Pat Moss was born in Thames Ditton in 1934. Sister of Stirling Moss, her rally driving career in the 1950s and 1960s brought her victories in prestigious events such as the Liège-Rome-Liège, the German and Tulip rallies, not to mention countless Coupes des Dames. But her first love was horses and during her early years she regarded cars solely as a means of getting from A to B, preferably with a horse trailer in tow.
Her first driving lesson was taken at the age of seven, from her brother. "It was in a Willys Jeep, on the lawn, and I thought it was very boring," she recalls. Nevertheless, by the age of 13 or 14 she was driving the family Land Rover around the farm. "Driving was part of life because dad used to race and mum was doing rallies and hillclimbs. And Stirling, of course, was car mad - from the age of seven he had an Austin 7 with two seats and no body."
So how did Pat get into motorsport? " When I was 17, Ken Gregory, Stirling's manager, took me on a treasure hunt and I thought it looked fun, so I decided to have a go." She started competing in her own Morris Minor but "thrashed it a bit" and soon wanted something faster. Eventually she managed to buy a Triumph TR2, raising the cash by selling the Minor to her father, along with a half-share in a horse.
She competed in the TR2 and was soon offered a drive in the RAC Rally by the British Motor Corporation. "I suppose it was good publicity. Stirling was getting to be famous, so they gave me a MG TF - and the rest is history."
Real success came when she finally got her hands on an Austin Healey in 1958, finishing eighth in the Alpine Rally and fourth on the Liège, which she won in 1960. She also drove Mini Coopers, Ford Cortinas, Saabs and Lancias.
She respected the Big Healey and admired the Mini, which she describes as a "twitchy little box" whose main redeeming feature was the fact that "you could spin it and not hit anything, because it was so small", but for pure enjoyment she liked the European models. "I loved the Lancia. Everything fell off - the gears jumped out and the co-drivers had to hold it in gear - but I still loved it."
In fact, the way Pat described most of her cars made them sound like people rather than machines. Most of them had names: a Morris 1100 christened "Dirty Gerty", a Saab known as "Bloody Mary" and a Healey called "URX" after its number plate. "We all named them then," she says. "David Seigle-Morris had a Healey called Sophie..."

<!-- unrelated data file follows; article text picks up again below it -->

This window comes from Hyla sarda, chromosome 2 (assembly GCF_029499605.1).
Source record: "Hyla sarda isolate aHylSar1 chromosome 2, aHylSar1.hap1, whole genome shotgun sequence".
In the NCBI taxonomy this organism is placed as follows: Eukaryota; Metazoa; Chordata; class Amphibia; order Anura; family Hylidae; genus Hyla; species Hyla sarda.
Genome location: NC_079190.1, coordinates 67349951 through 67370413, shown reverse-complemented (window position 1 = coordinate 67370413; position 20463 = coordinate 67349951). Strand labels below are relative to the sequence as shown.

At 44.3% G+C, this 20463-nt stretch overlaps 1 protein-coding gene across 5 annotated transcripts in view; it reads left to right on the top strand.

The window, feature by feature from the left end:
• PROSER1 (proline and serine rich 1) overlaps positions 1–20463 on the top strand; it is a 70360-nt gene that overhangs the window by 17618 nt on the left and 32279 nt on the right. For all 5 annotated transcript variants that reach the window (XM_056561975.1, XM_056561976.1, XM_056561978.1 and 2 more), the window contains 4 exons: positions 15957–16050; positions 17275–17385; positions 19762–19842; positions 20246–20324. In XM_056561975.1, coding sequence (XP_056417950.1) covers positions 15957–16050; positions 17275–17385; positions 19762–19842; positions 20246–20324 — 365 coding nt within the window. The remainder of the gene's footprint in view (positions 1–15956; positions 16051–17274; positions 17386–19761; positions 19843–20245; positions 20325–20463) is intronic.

When Pat talked about her motorsport career, it sounds very different from what goes on today. "We were paid and dedicated but we had camaraderie. Now they're so single-minded, I don't think they enjoy it. If you look at the interviews, none of them would dream of cracking a joke."
It was on the world rally circuit that Pat met her famous Swedish husband, Eric "On the roof" Carlsson, who she married in 1963. "Rallying was like a circus, with groups of Germans and Swedes and French all mingling with each other." She remembered Eric handing her an apple through the Healey's window and having to look right up at him because he was 6ft 3in tall. "Oh, we were dying to beat him and a couple of times we did - when we were both in Saabs, that was really the best. There was no messing about helping one another. If you saw them off the road, you'd just say, `There's one less, thank you very much', unless there was a fire or it was on an easy section. We were both competitive - we were being paid to win."
Pat was always highly competitive, even when playing cards and Scrabble with Stirling (who is terrible at spelling, apparently). But despite the urge to beat her brother, she never took to circuit racing because she found it boring. "You go round and round like a mouse in a wheel and unless you make a mistake there's no shock." Until things go wrong, of course. Indeed, it was when she was racing that she had one of her most frightening accidents. "I was at Solitude in Germany with the Healey and it was bucketing down. I was at the back and there were AC Cobras at the front and all the big stuff, and I managed to pass them all - stupid, I suppose, in the rain - and I aquaplaned on the last bend. So I went into the sleepers and one sleeper went into the front wheel and through the passenger seat and the car turned end over end down the bank. Apparently from the hotel you could see the car in the air, flying over the timing box...That was a nasty one." Despite the seriousness of the accident, Pat's immediate concern at the time was to recover the sidescreens from the Healey because good ones were difficult to come by. "And then Eric came howling down the bank and pulled the sidescreen off so I could get out. I was so angry. I said, 'You've ruined the bloody thing now'.
In the two decades of her career she proved that a woman driver could succeed against the men.
In the 1980s, her interest in showjumping and horses was rekindled as her daughter became involved in the sport.
Pat Moss passed away after a long battle with leukemia and related health problems on 14 October 2008 but will remain forever an icon in the sport of Rallying.